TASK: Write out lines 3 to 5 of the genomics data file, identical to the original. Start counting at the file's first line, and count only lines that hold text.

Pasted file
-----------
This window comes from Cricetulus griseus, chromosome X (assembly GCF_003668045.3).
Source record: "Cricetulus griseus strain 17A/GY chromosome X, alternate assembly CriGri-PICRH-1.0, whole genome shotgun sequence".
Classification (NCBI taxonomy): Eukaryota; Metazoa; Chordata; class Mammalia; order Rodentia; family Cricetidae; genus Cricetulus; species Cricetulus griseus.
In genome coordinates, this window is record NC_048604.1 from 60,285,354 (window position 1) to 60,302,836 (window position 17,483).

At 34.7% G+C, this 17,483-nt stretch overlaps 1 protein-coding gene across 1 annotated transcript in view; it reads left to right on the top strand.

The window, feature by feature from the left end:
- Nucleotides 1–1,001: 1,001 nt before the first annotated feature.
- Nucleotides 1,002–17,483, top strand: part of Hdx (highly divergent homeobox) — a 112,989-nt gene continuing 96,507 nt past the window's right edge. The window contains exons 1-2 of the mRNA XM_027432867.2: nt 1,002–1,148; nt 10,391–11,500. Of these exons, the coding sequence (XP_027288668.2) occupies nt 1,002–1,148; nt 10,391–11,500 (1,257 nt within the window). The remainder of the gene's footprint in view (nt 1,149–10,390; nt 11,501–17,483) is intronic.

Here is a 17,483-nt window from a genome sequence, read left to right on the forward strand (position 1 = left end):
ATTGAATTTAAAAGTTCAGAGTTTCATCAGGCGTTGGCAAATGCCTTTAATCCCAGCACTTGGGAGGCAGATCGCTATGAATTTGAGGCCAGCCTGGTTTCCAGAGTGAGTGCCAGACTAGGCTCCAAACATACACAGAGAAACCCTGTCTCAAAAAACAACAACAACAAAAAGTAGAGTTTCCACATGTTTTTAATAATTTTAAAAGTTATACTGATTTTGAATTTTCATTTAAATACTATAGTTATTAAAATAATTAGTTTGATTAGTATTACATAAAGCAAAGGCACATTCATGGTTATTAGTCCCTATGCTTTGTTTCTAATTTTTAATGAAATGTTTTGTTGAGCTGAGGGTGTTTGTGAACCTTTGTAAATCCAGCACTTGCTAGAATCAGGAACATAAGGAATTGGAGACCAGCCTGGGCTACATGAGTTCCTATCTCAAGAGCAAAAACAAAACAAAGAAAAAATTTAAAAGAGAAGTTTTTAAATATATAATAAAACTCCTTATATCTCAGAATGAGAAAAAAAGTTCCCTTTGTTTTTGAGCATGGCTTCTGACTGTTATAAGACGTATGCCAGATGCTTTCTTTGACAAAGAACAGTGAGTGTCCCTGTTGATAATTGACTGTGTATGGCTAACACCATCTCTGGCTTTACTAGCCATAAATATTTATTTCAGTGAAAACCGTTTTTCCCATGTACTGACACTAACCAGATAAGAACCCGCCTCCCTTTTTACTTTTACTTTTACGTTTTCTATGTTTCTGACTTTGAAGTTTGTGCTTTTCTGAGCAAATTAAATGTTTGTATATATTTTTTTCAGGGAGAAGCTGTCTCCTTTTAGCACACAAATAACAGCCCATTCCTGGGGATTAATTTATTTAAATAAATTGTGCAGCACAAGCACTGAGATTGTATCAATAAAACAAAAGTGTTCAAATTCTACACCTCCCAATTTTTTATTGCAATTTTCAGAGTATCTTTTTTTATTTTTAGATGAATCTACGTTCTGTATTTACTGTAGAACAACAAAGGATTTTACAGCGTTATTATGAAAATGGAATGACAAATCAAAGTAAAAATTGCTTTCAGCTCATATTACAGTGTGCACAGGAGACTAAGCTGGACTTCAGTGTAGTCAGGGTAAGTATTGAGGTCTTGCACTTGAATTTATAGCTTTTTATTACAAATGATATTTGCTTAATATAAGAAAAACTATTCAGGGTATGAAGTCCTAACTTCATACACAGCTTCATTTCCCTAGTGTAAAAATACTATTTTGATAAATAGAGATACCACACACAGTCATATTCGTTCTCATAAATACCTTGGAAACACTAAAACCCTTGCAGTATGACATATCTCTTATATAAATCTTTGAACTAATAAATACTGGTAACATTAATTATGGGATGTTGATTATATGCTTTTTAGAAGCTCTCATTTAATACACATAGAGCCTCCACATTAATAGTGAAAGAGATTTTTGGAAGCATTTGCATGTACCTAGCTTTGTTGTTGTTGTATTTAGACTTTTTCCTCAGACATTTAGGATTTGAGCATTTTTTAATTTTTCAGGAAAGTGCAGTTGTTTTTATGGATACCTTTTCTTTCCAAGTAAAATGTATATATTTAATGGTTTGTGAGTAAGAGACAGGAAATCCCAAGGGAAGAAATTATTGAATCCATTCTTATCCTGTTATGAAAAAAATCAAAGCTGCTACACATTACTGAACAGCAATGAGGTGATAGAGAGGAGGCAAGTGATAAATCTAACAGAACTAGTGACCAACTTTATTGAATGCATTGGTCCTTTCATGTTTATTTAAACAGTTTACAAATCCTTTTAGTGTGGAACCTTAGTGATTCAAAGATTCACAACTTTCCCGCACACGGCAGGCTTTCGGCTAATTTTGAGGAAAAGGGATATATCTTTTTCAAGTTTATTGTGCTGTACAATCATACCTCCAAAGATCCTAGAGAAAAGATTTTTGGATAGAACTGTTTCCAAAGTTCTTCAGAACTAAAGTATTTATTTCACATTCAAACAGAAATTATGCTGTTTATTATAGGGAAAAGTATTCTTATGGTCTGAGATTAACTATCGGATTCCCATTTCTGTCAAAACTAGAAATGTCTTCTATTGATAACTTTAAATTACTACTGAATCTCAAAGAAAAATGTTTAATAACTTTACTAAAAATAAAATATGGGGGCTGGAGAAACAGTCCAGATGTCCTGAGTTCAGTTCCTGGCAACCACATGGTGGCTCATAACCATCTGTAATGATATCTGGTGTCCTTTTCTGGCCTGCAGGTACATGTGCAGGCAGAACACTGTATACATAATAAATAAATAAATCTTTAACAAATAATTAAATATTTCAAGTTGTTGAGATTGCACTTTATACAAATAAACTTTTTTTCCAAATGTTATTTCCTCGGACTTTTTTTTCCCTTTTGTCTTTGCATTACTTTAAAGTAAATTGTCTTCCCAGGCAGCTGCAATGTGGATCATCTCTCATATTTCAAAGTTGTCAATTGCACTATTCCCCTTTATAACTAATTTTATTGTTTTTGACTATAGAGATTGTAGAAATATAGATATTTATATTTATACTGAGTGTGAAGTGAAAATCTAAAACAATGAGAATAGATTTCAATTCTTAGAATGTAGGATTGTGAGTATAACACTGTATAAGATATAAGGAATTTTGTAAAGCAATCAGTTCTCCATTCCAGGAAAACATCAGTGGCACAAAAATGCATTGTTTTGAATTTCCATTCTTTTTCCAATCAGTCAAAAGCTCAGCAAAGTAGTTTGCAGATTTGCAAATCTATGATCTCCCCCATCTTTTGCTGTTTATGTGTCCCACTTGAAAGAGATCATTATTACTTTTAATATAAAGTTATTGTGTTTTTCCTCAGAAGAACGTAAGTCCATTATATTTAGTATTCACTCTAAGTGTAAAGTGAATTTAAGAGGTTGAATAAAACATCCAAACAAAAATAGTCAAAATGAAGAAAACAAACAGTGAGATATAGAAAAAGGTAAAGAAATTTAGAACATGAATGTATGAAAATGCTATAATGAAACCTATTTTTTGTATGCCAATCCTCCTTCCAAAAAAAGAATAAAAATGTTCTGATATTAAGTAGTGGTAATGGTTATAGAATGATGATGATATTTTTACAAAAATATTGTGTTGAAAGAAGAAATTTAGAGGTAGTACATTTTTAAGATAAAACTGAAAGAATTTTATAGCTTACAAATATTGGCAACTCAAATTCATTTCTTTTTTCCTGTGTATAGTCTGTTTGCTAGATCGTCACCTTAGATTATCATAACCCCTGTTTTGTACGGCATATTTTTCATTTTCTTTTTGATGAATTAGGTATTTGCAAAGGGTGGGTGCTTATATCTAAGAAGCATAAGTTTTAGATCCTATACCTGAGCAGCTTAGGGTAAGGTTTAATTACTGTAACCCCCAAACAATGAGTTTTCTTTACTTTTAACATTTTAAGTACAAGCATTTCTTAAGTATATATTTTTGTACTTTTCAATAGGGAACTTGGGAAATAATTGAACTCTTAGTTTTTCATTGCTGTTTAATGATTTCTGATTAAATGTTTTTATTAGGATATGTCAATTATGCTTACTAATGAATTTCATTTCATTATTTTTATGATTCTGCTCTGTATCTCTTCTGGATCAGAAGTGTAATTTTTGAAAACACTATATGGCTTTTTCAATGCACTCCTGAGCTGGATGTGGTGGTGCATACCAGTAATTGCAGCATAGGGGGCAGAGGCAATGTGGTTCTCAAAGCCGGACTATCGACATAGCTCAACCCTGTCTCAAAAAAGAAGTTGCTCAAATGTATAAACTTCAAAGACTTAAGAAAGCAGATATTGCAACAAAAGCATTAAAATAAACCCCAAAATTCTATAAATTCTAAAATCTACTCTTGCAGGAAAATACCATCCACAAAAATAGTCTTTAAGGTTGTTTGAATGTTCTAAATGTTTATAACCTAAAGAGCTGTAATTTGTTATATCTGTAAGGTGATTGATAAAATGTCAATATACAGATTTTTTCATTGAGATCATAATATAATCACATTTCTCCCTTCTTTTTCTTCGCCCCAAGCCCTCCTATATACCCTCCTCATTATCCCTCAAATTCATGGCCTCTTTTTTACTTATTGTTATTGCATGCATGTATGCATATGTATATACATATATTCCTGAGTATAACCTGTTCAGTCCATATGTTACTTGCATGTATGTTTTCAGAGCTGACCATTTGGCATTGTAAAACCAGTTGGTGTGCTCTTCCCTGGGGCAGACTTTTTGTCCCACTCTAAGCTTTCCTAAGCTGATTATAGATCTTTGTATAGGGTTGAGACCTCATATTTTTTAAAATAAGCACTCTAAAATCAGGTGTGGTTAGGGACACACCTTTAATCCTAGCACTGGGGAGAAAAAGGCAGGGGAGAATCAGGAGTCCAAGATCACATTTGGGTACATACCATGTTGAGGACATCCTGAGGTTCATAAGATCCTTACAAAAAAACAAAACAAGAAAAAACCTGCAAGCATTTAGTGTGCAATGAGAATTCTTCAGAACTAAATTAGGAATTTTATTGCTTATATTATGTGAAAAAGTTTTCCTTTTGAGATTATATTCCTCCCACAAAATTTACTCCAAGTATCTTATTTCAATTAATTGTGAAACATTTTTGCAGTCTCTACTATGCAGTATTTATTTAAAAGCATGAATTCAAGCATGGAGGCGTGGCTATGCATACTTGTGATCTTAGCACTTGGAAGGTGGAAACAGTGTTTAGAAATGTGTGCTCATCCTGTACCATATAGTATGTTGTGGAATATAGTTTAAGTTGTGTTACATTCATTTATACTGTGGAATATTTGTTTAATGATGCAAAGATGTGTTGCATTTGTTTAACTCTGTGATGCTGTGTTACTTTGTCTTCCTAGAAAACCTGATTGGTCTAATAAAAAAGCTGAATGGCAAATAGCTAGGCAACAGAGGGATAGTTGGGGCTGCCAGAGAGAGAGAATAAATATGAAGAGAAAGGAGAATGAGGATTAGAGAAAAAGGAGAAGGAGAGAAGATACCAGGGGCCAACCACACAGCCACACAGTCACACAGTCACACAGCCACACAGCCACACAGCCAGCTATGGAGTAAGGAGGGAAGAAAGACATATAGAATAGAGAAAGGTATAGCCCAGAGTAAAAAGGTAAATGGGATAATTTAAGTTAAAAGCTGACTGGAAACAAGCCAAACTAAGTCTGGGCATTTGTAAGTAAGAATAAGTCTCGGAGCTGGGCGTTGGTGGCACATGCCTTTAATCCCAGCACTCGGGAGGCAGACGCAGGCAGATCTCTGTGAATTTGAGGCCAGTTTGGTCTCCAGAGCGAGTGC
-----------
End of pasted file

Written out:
Classification (NCBI taxonomy): Eukaryota; Metazoa; Chordata; class Mammalia; order Rodentia; family Cricetidae; genus Cricetulus; species Cricetulus griseus.
In genome coordinates, this window is record NC_048604.1 from 60,285,354 (window position 1) to 60,302,836 (window position 17,483).

At 34.7% G+C, this 17,483-nt stretch overlaps 1 protein-coding gene across 1 annotated transcript in view; it reads left to right on the top strand.